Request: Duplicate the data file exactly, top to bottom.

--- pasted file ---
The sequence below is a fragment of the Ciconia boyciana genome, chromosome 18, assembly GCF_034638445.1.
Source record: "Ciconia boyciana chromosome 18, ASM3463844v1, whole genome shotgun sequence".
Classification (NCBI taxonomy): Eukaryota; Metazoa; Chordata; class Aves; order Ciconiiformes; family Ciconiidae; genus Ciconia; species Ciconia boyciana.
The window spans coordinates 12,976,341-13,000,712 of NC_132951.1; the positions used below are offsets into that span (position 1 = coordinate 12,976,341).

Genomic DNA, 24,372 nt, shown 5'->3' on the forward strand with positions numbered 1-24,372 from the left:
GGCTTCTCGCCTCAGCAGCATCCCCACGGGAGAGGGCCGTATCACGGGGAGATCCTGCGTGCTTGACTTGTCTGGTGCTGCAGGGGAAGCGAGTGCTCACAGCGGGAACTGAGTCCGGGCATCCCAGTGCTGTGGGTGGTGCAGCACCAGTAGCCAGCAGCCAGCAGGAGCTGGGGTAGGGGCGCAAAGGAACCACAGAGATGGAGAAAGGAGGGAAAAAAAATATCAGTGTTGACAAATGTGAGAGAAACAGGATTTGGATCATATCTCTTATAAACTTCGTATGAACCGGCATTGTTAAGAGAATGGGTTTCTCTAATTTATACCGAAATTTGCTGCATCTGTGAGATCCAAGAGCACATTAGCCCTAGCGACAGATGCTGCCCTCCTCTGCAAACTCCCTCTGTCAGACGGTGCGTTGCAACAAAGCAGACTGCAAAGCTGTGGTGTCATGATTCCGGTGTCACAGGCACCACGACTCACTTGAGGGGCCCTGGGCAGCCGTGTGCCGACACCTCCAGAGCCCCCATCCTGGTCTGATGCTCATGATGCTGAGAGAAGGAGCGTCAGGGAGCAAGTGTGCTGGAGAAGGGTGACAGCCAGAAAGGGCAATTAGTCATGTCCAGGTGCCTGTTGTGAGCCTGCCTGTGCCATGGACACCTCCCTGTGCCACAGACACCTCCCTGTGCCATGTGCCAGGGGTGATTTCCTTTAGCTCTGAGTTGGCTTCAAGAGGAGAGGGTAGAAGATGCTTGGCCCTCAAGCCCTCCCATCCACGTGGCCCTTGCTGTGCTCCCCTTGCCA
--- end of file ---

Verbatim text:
The sequence below is a fragment of the Ciconia boyciana genome, chromosome 18, assembly GCF_034638445.1.
Source record: "Ciconia boyciana chromosome 18, ASM3463844v1, whole genome shotgun sequence".
Classification (NCBI taxonomy): Eukaryota; Metazoa; Chordata; class Aves; order Ciconiiformes; family Ciconiidae; genus Ciconia; species Ciconia boyciana.
The window spans coordinates 12,976,341-13,000,712 of NC_132951.1; the positions used below are offsets into that span (position 1 = coordinate 12,976,341).

Genomic DNA, 24,372 nt, shown 5'->3' on the forward strand with positions numbered 1-24,372 from the left:
GGCTTCTCGCCTCAGCAGCATCCCCACGGGAGAGGGCCGTATCACGGGGAGATCCTGCGTGCTTGACTTGTCTGGTGCTGCAGGGGAAGCGAGTGCTCACAGCGGGAACTGAGTCCGGGCATCCCAGTGCTGTGGGTGGTGCAGCACCAGTAGCCAGCAGCCAGCAGGAGCTGGGGTAGGGGCGCAAAGGAACCACAGAGATGGAGAAAGGAGGGAAAAAAAATATCAGTGTTGACAAATGTGAGAGAAACAGGATTTGGATCATATCTCTTATAAACTTCGTATGAACCGGCATTGTTAAGAGAATGGGTTTCTCTAATTTATACCGAAATTTGCTGCATCTGTGAGATCCAAGAGCACATTAGCCCTAGCGACAGATGCTGCCCTCCTCTGCAAACTCCCTCTGTCAGACGGTGCGTTGCAACAAAGCAGACTGCAAAGCTGTGGTGTCATGATTCCGGTGTCACAGGCACCACGACTCACTTGAGGGGCCCTGGGCAGCCGTGTGCCGACACCTCCAGAGCCCCCATCCTGGTCTGATGCTCATGATGCTGAGAGAAGGAGCGTCAGGGAGCAAGTGTGCTGGAGAAGGGTGACAGCCAGAAAGGGCAATTAGTCATGTCCAGGTGCCTGTTGTGAGCCTGCCTGTGCCATGGACACCTCCCTGTGCCACAGACACCTCCCTGTGCCATGTGCCAGGGGTGATTTCCTTTAGCTCTGAGTTGGCTTCAAGAGGAGAGGGTAGAAGATGCTTGGCCCTCAAGCCCTCCCATCCACGTGGCCCTTGCTGTGCTCCCCTTGCCA